When a spouse passes away, her debt remains behind. It's important to understand how estates and debt work to avoid unpleasant surprises during a difficult time. Spouses who owned property together may become liable for mortgage payments when the other partner dies. You should make sure to discuss the possibility with your lender before signing your mortgage agreement.
The will is used in creating the deceased person's estate and can also be used to assign responsibility for a property, including the mortgages on the property. Without a will, state and federal laws dictate the disposition of the deceased person's property. Jointly held property is likely to remain in the possession of the surviving party even if this is not specified in a will.
The deceased person's estate is made up of his personal possessions. Any debt the deceased has accumulated is satisfied out of the proceeds of the estate. This can include mortgages if the lender has used a due-on-sale clause and the spouse is not exempt. In some cases, the mortgaged house may need to be sold in order to satisfy the debts of the deceased and clear the estate. This is the probate process, and once it is completed the instructions of the deceased person's will are carried out and property is distributed.
Your lender also has provisions dictating what happens when a mortgage holder dies. Many mortgages contain a due-on-sale clause, which calls the balance of the mortgage due on the sale or transfer of the property to a spouse. This includes transfer of the property due to inheritance. The surviving spouse must then make the payments or take out a mortgage of her own on the property to satisfy the lender. If there is no due-on-sale clause or the surviving spouse is considered exempt under the Garner-St. Germain Depository Institutions Regulation Act, it may be possible for the surviving spouse to simply assume the current mortgage payments and continue the mortgage.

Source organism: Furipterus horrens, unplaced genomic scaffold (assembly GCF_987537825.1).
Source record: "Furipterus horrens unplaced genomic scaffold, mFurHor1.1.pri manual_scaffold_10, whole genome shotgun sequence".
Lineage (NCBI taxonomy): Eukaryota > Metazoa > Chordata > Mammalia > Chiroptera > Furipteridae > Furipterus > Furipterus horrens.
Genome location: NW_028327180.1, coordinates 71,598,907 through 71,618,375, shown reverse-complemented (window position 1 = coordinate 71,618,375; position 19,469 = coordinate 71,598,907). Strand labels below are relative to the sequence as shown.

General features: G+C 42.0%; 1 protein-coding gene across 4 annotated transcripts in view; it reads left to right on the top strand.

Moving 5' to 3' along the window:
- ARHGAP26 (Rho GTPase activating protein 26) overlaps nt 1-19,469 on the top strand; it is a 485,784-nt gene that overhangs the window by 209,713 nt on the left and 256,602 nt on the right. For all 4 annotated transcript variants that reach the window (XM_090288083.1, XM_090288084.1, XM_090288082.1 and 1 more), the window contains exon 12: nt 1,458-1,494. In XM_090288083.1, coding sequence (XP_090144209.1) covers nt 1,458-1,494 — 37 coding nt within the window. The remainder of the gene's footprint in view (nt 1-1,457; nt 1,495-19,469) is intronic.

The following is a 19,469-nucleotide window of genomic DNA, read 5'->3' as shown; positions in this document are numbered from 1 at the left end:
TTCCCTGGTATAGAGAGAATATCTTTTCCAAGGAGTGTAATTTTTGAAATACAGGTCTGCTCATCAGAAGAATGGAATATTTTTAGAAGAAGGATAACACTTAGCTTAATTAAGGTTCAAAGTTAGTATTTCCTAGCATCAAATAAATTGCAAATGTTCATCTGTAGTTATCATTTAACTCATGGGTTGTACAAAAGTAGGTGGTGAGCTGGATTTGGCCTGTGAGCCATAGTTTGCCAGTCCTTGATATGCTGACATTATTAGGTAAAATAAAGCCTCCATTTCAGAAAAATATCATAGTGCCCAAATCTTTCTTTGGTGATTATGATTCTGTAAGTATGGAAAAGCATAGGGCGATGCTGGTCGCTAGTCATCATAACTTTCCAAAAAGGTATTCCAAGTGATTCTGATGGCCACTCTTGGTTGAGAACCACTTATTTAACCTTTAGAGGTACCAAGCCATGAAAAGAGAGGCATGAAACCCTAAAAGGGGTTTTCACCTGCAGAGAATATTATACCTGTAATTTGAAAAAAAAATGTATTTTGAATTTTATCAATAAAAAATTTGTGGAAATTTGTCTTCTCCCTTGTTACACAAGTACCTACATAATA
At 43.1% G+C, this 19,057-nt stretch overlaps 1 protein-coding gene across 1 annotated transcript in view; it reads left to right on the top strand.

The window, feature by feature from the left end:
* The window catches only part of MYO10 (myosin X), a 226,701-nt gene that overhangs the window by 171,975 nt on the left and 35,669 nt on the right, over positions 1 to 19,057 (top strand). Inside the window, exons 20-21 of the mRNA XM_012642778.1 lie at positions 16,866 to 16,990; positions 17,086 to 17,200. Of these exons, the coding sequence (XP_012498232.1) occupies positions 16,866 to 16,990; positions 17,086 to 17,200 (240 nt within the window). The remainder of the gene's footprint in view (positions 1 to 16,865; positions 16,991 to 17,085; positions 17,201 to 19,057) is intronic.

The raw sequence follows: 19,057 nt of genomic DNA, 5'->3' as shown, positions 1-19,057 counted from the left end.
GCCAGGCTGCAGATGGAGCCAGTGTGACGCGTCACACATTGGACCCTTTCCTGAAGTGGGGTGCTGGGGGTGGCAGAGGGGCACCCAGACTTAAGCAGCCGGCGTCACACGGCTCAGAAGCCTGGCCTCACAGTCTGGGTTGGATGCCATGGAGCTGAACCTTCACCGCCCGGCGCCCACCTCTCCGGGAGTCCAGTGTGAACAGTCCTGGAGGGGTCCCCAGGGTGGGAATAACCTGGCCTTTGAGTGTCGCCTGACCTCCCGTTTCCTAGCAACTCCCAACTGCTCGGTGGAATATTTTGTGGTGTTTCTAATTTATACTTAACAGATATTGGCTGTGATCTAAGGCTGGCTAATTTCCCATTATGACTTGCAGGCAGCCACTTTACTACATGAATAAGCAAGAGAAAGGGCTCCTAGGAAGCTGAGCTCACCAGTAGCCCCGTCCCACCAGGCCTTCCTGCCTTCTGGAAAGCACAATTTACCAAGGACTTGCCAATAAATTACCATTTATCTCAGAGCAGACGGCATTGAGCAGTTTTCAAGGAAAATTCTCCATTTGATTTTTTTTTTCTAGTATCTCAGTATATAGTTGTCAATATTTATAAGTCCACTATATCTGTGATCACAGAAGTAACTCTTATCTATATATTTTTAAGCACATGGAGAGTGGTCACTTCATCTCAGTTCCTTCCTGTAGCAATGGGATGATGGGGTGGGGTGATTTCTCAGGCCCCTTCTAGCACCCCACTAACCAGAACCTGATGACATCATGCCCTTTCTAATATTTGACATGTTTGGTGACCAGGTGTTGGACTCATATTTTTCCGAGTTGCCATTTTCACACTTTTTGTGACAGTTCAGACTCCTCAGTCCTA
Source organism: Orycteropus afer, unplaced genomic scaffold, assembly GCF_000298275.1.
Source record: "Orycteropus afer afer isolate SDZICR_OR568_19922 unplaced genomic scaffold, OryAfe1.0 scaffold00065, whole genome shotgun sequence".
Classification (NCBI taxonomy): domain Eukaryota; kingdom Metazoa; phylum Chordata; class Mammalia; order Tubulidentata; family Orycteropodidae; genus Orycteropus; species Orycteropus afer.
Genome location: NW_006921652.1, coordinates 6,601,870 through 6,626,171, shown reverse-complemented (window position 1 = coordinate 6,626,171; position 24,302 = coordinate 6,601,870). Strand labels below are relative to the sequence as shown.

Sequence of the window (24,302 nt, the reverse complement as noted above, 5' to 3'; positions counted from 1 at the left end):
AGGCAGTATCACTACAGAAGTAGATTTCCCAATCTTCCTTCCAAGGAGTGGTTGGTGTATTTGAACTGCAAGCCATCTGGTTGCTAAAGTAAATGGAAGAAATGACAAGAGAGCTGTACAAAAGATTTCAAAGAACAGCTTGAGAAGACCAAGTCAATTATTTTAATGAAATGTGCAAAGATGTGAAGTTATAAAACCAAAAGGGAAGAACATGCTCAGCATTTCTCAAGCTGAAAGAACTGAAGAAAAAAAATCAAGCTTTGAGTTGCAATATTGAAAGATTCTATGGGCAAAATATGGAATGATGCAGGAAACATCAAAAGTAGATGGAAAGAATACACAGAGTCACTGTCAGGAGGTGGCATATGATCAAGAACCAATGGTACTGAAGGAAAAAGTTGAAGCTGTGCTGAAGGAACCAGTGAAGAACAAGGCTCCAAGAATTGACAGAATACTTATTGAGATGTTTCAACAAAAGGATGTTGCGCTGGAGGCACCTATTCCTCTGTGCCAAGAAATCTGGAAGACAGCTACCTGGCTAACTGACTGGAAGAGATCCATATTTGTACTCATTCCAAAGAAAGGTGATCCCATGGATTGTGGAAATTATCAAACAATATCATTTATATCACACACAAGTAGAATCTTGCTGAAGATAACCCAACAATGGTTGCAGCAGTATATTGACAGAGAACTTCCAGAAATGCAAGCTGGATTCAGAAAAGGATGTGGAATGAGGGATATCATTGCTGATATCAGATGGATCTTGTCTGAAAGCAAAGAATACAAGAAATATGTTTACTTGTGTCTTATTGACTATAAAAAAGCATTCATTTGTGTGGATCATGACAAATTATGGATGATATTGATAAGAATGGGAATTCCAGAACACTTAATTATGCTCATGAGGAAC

Even while an estate is being settled, mortgage payments need to be kept current or the lender can foreclose on the house. If your mortgage contains a due-on-sale clause, consider taking out a term life insurance policy that decreases in value over the life of the mortgage. This type of policy provides a death benefit that should enable your heirs to clear the balance of the mortgage and assume ownership of the property without worry.
Gwen Wark is a freelance writer working from London, Dublin, and New York. She has been a published writer since 1998 with works appearing in both university and local publications. Her current writing projects include SEO, web copy, print and advertising features. She holds a Bachelor of Arts in English with a minor in history from Rutgers University.